1. California ranks among the top states in per capita expenditures on a number of government programs, but below the national average on expenditures for children’s programs, including education and Medi-Cal. What are your thoughts on this prioritization of expenditures and what, if any, changes would you make in this regard?
The state of California is currently the 5th largest economy in the world, yet we are near the bottom in per-pupil funding in our public schools, and are lagging in other important areas, like children’s health care. I believe that the budget is a representation of our values as a state, and it should reflect our priorities. I would support exploring policies to increase revenues specifically earmarked for education and children’s health services.
2. When children who have been neglected or abused enter foster care, the state becomes their legal parent, and bears responsibility for their care and supervision and to ensure they have the opportunity to heal and thrive. What is your position on the need for strengthening the child welfare system?
I support policies that would strengthen the child welfare system. While the system is designed to help foster youth, I know that lack of funding and resources can create new and unforeseen problems. When I was studying at the University of Pennsylvania, I saw firsthand what can happen in underfunded foster care systems, as I worked to ensure that foster youth were not placed in juvenile detention facilities due to a lack of access to loving homes. I believe it is the state’s role to ensure that the most vulnerable in our society are given the support they need, and I would support policies that strengthen the child welfare system.
3. California has a significant shortage of highly-trained and well-supported caregivers to open their homes to children who have been abused and neglected and enter foster care. What strategies would you support, if any, to increase the number of safe and loving families for children in foster care?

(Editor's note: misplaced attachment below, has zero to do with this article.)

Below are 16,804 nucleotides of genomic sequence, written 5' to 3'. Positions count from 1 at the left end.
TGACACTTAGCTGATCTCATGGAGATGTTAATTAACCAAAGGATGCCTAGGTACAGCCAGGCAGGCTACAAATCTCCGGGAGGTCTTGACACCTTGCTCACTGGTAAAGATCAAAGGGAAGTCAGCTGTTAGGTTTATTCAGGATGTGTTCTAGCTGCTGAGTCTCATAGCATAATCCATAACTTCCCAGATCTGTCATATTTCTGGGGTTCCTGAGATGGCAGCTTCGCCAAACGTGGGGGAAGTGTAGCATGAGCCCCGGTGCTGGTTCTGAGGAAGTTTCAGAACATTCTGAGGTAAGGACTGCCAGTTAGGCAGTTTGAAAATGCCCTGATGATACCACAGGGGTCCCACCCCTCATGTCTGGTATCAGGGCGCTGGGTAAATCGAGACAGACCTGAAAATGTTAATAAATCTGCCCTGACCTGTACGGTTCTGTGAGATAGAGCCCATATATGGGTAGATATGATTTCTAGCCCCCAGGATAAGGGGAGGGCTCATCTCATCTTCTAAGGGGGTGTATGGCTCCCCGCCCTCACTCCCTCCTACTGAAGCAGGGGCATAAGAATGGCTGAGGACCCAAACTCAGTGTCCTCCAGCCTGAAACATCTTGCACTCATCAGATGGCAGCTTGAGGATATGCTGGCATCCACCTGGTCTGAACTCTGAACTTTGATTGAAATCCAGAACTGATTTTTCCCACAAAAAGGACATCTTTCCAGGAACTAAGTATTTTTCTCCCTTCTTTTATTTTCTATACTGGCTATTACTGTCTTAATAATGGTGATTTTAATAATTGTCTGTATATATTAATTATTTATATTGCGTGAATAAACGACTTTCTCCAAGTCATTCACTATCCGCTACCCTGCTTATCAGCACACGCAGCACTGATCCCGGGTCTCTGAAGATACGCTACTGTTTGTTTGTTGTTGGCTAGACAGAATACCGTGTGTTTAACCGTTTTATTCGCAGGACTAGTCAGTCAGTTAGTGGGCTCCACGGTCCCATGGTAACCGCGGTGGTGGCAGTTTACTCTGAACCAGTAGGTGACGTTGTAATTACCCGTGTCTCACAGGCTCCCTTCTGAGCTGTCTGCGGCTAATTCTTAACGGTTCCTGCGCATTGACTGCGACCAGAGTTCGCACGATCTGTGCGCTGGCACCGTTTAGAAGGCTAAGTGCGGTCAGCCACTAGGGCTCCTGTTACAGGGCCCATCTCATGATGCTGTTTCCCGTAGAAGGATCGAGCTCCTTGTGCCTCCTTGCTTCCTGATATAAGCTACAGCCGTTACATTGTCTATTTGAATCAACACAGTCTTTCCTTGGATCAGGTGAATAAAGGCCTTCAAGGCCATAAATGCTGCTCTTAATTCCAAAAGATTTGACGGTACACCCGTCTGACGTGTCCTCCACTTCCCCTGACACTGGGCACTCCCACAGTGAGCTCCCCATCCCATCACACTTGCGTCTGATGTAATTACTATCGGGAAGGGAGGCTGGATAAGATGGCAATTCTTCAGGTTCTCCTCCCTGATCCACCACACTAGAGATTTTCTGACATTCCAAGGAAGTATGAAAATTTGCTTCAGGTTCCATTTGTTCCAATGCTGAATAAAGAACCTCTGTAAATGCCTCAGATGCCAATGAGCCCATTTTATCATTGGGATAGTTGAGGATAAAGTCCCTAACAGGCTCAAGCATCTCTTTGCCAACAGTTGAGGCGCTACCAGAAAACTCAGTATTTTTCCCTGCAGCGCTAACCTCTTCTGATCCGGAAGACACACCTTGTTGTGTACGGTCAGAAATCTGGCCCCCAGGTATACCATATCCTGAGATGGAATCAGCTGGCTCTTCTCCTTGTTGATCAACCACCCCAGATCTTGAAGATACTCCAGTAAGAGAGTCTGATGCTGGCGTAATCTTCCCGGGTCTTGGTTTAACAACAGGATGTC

The legislature should prioritize programs that promote and support our current caregivers, and incentivize new adults to become caregivers. We must also ensure caregivers receive the support, training, and assistance necessary to provide stable, loving, and hopefully permanent homes to children in foster care.
4. California committed state dollars for the first time this year to evidenced-based home visiting programs, yet they will still reach only 2% of families with young children. What are your thoughts on increasing access to evidence-based home visiting? What other strategies, if any, do you support to aid new and expectant parents and young children during this critical phase of life?
As a mother of three, I was lucky to be able to plan and prepare for a growing family. However, I know that not everyone has the resources to learn about raising a child. Evidenced-based home visiting programs is a solution to providing expectant parents in high-risk communities with the resources they need to provide a happy, healthy home both for themselves and their newborn child. I would support expanding this program.
5. Sixty-two percent of the state’s children are born into low-income households, yet only 14% of income-eligible infants and toddlers are enrolled in a publicly-supported child care program. What is your position on this issue, and what, if anything, should be done to ensure that all families have access to high-quality child care?
Early childhood education and access to safe, reliable childcare are among my top priorities. As a working mother with three young children, I was lucky enough to be able to afford to provide my children with pre-school. As noted in the question, many Californians aren’t so lucky and their children pay the price. Studies have shown the importance of early childhood education – children with access to daycare and pre-school have much better outcomes than those who don’t. I would make it a top priority to pass universal pre-school for all Californians, as well as increasing funding to our public schools to give every child the opportunity to succeed.